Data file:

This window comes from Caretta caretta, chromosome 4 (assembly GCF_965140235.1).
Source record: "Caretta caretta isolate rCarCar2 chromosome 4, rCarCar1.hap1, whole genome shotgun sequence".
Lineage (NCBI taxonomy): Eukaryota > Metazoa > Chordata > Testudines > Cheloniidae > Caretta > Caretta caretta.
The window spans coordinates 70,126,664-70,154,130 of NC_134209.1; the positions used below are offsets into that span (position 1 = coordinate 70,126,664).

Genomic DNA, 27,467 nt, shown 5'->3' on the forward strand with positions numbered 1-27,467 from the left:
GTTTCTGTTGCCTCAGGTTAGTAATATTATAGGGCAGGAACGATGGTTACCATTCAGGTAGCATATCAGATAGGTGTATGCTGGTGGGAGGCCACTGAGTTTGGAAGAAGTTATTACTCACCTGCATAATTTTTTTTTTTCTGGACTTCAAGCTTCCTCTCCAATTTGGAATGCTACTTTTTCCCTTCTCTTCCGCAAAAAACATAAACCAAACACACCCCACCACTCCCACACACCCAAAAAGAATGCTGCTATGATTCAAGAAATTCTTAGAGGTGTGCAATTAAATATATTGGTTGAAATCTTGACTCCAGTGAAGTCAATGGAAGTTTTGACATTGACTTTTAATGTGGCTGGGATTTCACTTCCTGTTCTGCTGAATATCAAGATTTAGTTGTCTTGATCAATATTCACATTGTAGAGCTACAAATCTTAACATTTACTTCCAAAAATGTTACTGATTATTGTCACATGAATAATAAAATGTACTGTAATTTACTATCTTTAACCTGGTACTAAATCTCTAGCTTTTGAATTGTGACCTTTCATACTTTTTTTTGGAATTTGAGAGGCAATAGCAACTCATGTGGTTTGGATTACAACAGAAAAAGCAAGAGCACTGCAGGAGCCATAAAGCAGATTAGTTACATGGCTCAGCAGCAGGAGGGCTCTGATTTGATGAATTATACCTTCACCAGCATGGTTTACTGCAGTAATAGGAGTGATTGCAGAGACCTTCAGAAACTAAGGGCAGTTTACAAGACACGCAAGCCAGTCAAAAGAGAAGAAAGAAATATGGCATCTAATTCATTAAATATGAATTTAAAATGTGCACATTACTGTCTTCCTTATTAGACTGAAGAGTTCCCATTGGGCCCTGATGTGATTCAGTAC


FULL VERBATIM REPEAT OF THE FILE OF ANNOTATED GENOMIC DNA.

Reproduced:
This window comes from Caretta caretta, chromosome 4 (assembly GCF_965140235.1).
Source record: "Caretta caretta isolate rCarCar2 chromosome 4, rCarCar1.hap1, whole genome shotgun sequence".
Lineage (NCBI taxonomy): Eukaryota > Metazoa > Chordata > Testudines > Cheloniidae > Caretta > Caretta caretta.
The window spans coordinates 70,126,664-70,154,130 of NC_134209.1; the positions used below are offsets into that span (position 1 = coordinate 70,126,664).

Genomic DNA, 27,467 nt, shown 5'->3' on the forward strand with positions numbered 1-27,467 from the left:
GTTTCTGTTGCCTCAGGTTAGTAATATTATAGGGCAGGAACGATGGTTACCATTCAGGTAGCATATCAGATAGGTGTATGCTGGTGGGAGGCCACTGAGTTTGGAAGAAGTTATTACTCACCTGCATAATTTTTTTTTTTCTGGACTTCAAGCTTCCTCTCCAATTTGGAATGCTACTTTTTCCCTTCTCTTCCGCAAAAAACATAAACCAAACACACCCCACCACTCCCACACACCCAAAAAGAATGCTGCTATGATTCAAGAAATTCTTAGAGGTGTGCAATTAAATATATTGGTTGAAATCTTGACTCCAGTGAAGTCAATGGAAGTTTTGACATTGACTTTTAATGTGGCTGGGATTTCACTTCCTGTTCTGCTGAATATCAAGATTTAGTTGTCTTGATCAATATTCACATTGTAGAGCTACAAATCTTAACATTTACTTCCAAAAATGTTACTGATTATTGTCACATGAATAATAAAATGTACTGTAATTTACTATCTTTAACCTGGTACTAAATCTCTAGCTTTTGAATTGTGACCTTTCATACTTTTTTTTGGAATTTGAGAGGCAATAGCAACTCATGTGGTTTGGATTACAACAGAAAAAGCAAGAGCACTGCAGGAGCCATAAAGCAGATTAGTTACATGGCTCAGCAGCAGGAGGGCTCTGATTTGATGAATTATACCTTCACCAGCATGGTTTACTGCAGTAATAGGAGTGATTGCAGAGACCTTCAGAAACTAAGGGCAGTTTACAAGACACGCAAGCCAGTCAAAAGAGAAGAAAGAAATATGGCATCTAATTCATTAAATATGAATTTAAAATGTGCACATTACTGTCTTCCTTATTAGACTGAAGAGTTCCCATTGGGCCCTGATGTGATTCAGTAC